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Nelson Mandela: A life in pictures
Nelson Mandela and his wife Winnie in this undated file picture.
I was so anticipating Alex Wong’s performances Wednesday night after seeing him kill it last week with Twitch — then my stomach dropped. He wasn’t in the show opener, and I know what that means on “So You Think You Can Dance.” It means an injury. To hear from Nigel that it might not be just a torn muscle, or a sprain, which dancers of Alex’s caliber dance through every day, but that it could be a ruptered Achilles’ … well, I almost stopped watching and called in sick for today. The rules state that if Alex can’t perform for two weeks he’ll be eliminated, and while it’s fair, in this case it would be a f#*king travesty. He’s the best dancer on the stage, and I think anyone who wins in his stead will know in his or her soul that the victory is tainted. And that’s not fair. Everyone should be crossing their fingers and their toes and their eyes that he can rub some dirt on it and jump back in.
I did watch the rest of the show, though, so let’s focus on what we got, right? Everyone was paired with a new All-Star, and for the first time this season (aside from group numbers) they got to dance with each other, too. That switch-up made for the most memorable moment of the night, when Lauren and Kent fell in love on stage with Travis Wall’s impeccable contemporary routine to guide the way. Can you believe Wall is only 22 years old? Unreal. He gave two 18-year-olds the opportunity to participate in a dream version of their prom night, a fantasy interpretation of that first bittersweet and profound love that we all (hopefully) experience. And they lived in it. For all Lauren’s jokes about tweens being mad at her for dancing with him, she was the pitch-perfect cypher for all of that pent-up pheromonal longing. Their kiss at the end was real, their connection was real. I got goose pimples, then I watched it again.
The only other performance I rewound tonight was Ashley’s hip-hop with All-Star Dominic. Their ninja assassin Tabitha and Napoleon piece was 180 degrees from Lauren and Kent’s wistful romanticism, in the best possible way. The choreographers may have seemed concerned about the contemporary dancer’s ability to sully her sweet demeanor, but I’m from the same part of California as Ashley (the San Joaquin Valley, between Stockton and Bakersfield) — no way that girl can’t give a good booty pop. That’s how we do. She had the outer swagger, she had the precise and hard technique, and while Mia thought she didn’t have “kill” in her eyes, I thought every component was right on. And I hardly noticed that I couldn’t see those gams.
Let’s do the rest of the night list-style, because we can.
Adechike: He could be in trouble. Yes, his mojo was off with Alex having to bow out of their Bollywood routine, and last minute adjustments were probably hard to reconcile. The split jumps that injured Mr. Wong in rehearsals were lovely when Adechike did them, but it wasn’t enough to make up for his lack of crispness and his inability to wipe the thinking off his face. Don’t even get me started on the Mandy Moore jazz routine in which he managed to let a set piece out-charm him. The bar did more dancing, and that’s not entirely his fault. Mandy! (Imagine a megaphone to my mouth) Give the boys actual steps to execute! They’re not actors!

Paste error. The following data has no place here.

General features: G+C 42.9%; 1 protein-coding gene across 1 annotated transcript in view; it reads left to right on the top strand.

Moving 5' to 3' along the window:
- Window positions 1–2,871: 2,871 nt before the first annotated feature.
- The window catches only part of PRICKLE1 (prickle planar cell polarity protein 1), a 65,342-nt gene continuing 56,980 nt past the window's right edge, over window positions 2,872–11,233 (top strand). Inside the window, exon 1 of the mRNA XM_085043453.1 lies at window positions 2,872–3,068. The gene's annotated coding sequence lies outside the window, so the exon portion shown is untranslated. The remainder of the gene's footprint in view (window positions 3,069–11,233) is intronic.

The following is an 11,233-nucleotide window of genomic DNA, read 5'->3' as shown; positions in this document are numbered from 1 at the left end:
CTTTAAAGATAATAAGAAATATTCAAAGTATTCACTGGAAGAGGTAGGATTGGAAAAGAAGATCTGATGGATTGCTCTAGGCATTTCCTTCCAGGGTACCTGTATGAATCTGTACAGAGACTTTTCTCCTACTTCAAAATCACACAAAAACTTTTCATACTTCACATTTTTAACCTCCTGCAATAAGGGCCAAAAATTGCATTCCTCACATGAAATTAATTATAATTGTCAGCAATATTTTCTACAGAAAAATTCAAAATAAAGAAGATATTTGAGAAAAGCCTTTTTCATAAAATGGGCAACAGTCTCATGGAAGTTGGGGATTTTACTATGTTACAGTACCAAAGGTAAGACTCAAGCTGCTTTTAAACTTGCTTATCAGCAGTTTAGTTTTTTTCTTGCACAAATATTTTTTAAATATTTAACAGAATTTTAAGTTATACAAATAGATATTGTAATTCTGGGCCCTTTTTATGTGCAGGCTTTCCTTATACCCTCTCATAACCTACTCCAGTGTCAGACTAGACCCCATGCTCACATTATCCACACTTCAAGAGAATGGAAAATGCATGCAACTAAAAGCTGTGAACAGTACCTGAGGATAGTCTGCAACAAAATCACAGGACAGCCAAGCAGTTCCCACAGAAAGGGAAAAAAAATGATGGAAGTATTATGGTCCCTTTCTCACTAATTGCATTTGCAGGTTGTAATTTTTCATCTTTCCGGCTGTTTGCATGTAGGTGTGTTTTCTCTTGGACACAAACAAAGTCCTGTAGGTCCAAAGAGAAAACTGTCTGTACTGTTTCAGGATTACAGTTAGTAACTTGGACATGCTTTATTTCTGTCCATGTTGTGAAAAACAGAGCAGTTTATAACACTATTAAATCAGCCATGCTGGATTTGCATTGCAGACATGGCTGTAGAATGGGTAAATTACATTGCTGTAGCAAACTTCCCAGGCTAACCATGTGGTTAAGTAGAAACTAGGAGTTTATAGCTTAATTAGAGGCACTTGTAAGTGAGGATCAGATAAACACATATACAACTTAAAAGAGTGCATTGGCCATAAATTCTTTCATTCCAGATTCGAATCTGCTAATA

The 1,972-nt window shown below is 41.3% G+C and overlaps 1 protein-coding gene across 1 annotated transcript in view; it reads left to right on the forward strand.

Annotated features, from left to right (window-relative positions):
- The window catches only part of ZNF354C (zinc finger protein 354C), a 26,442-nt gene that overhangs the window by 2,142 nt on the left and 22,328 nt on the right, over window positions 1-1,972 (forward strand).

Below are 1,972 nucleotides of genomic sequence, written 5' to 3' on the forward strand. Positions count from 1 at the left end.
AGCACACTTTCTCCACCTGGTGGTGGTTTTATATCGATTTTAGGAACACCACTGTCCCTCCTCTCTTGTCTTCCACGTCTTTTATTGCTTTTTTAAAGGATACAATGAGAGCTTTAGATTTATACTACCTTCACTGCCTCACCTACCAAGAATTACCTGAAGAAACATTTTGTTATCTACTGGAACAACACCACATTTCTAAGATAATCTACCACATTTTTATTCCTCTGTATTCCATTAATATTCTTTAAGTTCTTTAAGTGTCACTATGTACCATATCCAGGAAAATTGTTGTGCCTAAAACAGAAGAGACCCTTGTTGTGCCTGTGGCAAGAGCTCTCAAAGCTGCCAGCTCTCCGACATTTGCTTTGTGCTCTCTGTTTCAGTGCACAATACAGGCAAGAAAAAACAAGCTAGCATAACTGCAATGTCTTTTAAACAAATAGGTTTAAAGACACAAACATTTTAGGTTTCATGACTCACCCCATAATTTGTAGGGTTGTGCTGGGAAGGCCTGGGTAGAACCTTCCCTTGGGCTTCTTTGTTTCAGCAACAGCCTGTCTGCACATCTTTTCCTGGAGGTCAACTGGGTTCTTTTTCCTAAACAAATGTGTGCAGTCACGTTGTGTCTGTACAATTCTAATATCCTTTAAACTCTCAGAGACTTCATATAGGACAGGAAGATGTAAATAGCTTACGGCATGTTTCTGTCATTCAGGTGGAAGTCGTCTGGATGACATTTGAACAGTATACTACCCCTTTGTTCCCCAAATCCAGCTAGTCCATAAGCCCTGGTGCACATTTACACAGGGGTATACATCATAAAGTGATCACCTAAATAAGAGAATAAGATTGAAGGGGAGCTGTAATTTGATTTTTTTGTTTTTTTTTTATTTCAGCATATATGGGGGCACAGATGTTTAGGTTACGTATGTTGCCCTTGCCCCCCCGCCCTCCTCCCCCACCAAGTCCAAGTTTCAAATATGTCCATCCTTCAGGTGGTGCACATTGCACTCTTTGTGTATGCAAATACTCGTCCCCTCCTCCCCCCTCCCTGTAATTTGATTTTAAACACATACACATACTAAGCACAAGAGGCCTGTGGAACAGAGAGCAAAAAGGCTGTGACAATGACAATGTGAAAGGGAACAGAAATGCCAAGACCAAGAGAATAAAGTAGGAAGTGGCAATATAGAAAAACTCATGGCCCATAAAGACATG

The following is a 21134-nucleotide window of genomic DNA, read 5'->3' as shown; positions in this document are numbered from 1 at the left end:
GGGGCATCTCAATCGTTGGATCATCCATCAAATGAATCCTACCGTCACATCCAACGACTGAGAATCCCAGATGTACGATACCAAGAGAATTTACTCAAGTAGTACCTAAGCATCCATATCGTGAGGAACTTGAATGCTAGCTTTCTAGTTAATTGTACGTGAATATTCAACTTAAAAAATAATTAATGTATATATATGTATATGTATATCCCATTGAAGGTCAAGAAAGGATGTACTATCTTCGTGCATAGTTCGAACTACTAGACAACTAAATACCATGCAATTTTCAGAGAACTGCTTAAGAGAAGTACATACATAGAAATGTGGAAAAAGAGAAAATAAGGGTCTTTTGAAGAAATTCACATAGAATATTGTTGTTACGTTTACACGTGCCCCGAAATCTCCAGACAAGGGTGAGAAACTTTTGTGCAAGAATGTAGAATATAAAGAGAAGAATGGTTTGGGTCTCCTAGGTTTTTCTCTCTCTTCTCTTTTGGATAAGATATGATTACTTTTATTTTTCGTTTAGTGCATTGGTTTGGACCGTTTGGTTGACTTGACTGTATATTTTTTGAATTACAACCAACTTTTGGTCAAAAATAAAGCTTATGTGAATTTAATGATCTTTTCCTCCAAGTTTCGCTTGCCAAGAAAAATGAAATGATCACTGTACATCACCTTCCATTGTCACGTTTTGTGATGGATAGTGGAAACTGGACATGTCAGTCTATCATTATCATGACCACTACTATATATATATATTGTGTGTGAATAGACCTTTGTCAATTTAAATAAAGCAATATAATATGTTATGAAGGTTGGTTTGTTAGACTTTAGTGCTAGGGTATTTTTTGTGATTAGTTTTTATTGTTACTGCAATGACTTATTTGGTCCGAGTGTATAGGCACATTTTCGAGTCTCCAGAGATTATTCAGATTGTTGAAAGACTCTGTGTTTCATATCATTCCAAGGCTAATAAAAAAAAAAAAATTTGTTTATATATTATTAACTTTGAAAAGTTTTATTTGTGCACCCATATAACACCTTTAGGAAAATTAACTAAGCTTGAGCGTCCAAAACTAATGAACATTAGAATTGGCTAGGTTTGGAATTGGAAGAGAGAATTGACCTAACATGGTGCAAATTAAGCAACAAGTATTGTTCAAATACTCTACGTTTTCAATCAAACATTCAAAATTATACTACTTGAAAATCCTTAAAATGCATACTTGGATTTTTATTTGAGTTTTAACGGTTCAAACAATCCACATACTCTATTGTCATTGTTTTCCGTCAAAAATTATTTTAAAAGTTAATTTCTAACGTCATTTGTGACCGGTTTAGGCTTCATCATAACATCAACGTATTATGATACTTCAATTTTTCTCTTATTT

Jose: So, so, so much better this week. Even the derided African jazz piece with Billy was an improvement over previous efforts, although the judges’ dislike of him as the hunter led to the first real critique of Jose that I’ve heard. He’s not in danger of going home, so he can take the hit. The b-boy’s contemporary with All-Star Lauren was sensual, and even though he looked like every other street dancer doing something more lyrical (which is to say: stiff, a bit lumbering, and overwhelmed) he proved to me that he is improving, not just coasting.
Billy: I’ve never seen the musical “Cats,” and now I don’t want to. “Macavity” was a wicked irritating piece of music, despite the devilish fun of Billy’s cat burglar Broadway number. I’ll just read the original T.S Eliot poem. Choreographer Spencer Leff gave our little imp the perfect ingredients to show the judges why his relative unmanliness shouldn’t matter. Billy isn’t butch. He’ll never be butch. It doesn’t really look like he wants to hump his female partners. So what? The intensity and convolution he brought to his “jaguar” role in the African jazz piece with Jose was unmatched in his earlier performances. His androgyny works for him, and I’ve decided I love it.
Kent: I was a little worried our Boy Wonder wouldn’t pull out all the stops this week, and the contemporary with Lauren proved me profoundly wrong. Before that revelation, though, we got a little Kent-as-Timberlake hip-hop with Comfort, and the best I can say is I wasn’t appalled. It wasn’t Billy krumping. He had a little groove to him, he didn’t pull his face, but when he dances with an accomplished and and mature female, I’m sorry, I see “I’ve never gotten laid” in neon lights over his head. There’s a way the pelvis moves once it’s seen some battle, and his nether regions look like they’re still in JROTC. It’s cute, but it’s not convincing in the slightest.